Apr 5, 2012

Coconut Palace: Tour A Palace Made Out of Coconuts

Coconut Palace was built in 1978 in anticipation of the arrival of Pope John Paul II’s expected visit to the Philippines. First Lady Imelda Marcos spared no detail in the building of this magnificent palace. The palace is an egregiously expensive display of the amazing versatility of the coconut. Husk, shell, leaves, and nut were all used in the building and outfitting of Coconut Palace. Over 70% of the building is made from coconut lumber, and the detailing of everything from chandelier to bed sheets are made out of products of coconut, pineapple, banana, and exotic woods.

The Pope Turns Down The Invitation

Coconut Palace

via: rapidtravelchai

Pope John Paul II disagreed with the use of the 37,000,000 pesos ($10 million U.S. dollars) going towards a palace, while the Philippines suffered from economic turmoil and rampant poverty plagued Manila. The Pope never stayed at the Palace, and today it serves as a historic reminder of the Marcos’ reign, a monument to the seven provinces of the Philippines, and an awe-inspiring tourist attraction in Manila.

Formerly A Wedding & Event Venue

Coconut Palace Photo

via: ordnacin

Located in Pasay at the CCP Complex, the Coconut Palace is just south of the centre of the city of Manila. Situated on Manila Bay, and hosting incredible views of the Bay, the Palace became a wonderful venue for weddings and private parties.

Coconut Palace Image

via: ordnacin

Plentiful parking and easy access to the centre of the city, as well as a five-star hotel in the Sofitel Philippine Plaza made the Coconut Palace a logical event choice for private parties with some money to throw around. Guests were given access to an ornate cocktail area inside the Palace, and were treated to dinners served poolside, as well as a majestic Manila sunset.

The palace remains the official residence and workplace of the Vice President of the Philippines. Today, the Palace no longer welcomes private parties and weddings.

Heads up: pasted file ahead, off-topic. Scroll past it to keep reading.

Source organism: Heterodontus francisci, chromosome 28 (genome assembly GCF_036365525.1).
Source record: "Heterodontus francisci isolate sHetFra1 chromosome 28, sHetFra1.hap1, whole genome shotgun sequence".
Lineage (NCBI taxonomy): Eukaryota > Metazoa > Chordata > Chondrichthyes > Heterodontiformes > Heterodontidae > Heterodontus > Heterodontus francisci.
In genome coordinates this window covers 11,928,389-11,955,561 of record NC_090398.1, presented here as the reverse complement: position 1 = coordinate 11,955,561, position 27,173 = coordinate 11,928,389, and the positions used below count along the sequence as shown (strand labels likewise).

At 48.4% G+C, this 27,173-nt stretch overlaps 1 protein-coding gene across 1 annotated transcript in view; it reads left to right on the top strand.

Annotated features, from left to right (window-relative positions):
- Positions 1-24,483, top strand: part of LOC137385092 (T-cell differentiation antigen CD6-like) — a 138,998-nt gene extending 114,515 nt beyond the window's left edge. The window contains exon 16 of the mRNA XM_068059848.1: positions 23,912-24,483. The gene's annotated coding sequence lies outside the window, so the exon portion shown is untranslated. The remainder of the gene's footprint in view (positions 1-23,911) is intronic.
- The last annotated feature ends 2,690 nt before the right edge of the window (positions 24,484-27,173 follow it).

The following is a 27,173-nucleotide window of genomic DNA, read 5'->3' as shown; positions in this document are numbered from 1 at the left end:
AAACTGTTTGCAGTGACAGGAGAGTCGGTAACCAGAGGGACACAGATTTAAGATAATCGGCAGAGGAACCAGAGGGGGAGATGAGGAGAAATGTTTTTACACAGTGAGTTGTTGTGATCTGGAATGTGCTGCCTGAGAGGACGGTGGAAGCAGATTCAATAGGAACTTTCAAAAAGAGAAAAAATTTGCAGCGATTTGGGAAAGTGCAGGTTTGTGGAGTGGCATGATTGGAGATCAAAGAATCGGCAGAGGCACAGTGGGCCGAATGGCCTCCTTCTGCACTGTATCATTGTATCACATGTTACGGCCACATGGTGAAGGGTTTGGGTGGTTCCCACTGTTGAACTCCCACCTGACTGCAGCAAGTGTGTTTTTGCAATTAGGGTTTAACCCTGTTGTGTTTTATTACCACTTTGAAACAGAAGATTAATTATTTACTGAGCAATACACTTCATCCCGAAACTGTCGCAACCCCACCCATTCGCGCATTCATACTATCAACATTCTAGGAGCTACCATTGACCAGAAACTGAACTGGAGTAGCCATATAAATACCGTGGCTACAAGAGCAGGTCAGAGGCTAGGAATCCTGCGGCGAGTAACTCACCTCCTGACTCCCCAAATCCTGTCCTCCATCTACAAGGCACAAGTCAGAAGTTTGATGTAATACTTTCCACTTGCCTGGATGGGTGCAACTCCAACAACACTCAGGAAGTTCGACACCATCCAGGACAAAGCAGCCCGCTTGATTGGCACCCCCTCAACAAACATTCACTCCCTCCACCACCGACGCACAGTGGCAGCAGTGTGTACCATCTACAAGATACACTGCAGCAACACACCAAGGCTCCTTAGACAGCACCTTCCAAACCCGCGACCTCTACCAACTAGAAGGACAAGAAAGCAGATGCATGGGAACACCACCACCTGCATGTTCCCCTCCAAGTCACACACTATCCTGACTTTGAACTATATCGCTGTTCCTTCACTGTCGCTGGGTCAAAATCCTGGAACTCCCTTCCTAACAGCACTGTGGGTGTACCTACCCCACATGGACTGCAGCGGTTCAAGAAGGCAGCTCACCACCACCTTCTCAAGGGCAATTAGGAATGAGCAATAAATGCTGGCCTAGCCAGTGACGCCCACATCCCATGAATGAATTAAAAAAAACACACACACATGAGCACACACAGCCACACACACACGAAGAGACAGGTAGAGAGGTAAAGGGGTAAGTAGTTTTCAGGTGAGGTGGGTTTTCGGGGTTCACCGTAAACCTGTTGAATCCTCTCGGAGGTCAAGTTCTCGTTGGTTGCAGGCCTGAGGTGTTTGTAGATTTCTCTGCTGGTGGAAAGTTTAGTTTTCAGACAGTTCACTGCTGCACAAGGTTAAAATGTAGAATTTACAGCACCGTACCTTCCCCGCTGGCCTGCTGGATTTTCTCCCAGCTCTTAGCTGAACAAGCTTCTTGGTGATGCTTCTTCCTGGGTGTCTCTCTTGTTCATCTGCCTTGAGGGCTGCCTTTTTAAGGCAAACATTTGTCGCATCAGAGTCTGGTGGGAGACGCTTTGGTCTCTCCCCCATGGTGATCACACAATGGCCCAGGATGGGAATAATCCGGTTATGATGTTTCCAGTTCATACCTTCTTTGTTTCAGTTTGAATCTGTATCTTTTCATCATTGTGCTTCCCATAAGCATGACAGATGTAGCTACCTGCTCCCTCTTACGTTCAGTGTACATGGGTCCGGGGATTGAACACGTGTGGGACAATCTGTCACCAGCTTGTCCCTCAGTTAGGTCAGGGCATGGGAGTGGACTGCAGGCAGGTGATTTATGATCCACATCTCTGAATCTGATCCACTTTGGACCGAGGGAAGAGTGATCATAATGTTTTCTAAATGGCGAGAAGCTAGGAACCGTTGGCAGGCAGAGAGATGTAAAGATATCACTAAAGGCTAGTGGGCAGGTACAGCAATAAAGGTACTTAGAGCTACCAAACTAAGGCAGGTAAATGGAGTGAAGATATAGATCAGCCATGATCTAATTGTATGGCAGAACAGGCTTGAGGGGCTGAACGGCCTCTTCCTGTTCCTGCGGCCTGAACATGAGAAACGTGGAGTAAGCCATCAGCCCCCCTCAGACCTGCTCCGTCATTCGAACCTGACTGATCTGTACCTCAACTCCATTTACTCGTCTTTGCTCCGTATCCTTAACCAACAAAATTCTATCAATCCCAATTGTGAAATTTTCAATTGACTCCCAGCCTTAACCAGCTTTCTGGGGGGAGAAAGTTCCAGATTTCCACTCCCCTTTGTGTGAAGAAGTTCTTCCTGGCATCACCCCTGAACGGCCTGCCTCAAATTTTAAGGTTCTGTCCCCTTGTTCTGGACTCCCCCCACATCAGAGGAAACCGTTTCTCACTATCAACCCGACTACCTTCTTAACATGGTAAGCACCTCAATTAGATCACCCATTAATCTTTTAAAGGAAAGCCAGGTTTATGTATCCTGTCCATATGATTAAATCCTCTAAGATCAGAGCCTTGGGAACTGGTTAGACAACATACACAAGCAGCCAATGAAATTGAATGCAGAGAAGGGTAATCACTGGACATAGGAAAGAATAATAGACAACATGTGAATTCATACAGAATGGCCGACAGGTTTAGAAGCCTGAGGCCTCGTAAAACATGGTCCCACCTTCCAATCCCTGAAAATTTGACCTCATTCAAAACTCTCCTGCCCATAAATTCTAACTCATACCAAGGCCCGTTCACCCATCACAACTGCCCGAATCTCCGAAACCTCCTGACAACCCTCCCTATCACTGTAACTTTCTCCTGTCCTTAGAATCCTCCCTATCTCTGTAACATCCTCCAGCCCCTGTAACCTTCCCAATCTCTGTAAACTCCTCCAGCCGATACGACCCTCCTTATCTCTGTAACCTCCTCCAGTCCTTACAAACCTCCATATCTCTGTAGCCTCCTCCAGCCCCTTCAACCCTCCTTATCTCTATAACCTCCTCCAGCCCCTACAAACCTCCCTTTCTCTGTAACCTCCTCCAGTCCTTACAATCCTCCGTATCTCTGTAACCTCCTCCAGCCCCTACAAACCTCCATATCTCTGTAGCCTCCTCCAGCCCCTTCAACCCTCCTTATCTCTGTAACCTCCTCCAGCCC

Free Tours @ Coconut Palace

The Palace still welcomes public viewings at scheduled times, and all group tours must be scheduled in advance. Instead of the 100 pesos that the Palace charged for many years, a tour of the Coconut Palace is now completely free.

A tour of the palace will give you access to about three-quarters of the property. The area that is not open to the public is the private quarters, and official offices of the Vice President of the Philippines. Though the Palace is technically the official office of the Vice President, it’s main use is as a ceremonial government space.

What Will I See?

Coconut Palace Photos

via: john_Onate

A ridiculous coconut chandelier welcomes visitors to the main foyer of the Palace. The downstairs section of the tour will take you through a dining room with a 24-person coconut wood dining room table, as well as Marco’s former study, and the Palace library. The upstairs contains living quarters and guest rooms. The Palace’s seven bedrooms rooms are named after the seven provinces of the Philippines, and each display intricate handcrafted art pieces, alongside bed sheets made from banana and pineapple fibers.

Coconut Palace Picture

via: john_Onate

The outdoor space at the Palace is beautifully landscaped. A large lap swimming pool dominates the scene behind the Palace. The swimming pool area was a famous wedding space for many years, before the government shut down the late-night parties at the Palace.

Coconut Palace Pictures

via: john_Onate

The tour lasts about 30 minutes. Sandals, slippers, and shorts are not allowed inside the Palace. The Palace is open to walk-in tours Tuesday-Thursday at 9:00 AM, 10:30 AM, and 2:00 PM. For group tours, contact Donna Comia at 8326791 to 99 local 125 or at drcomia@ovp.gov.ph.

Like what you read?
If so, please join our newsletter list for free tips, travel guides, hotel deals and inside info on South East Asia! Just enter your name and email below!

Leave a Reply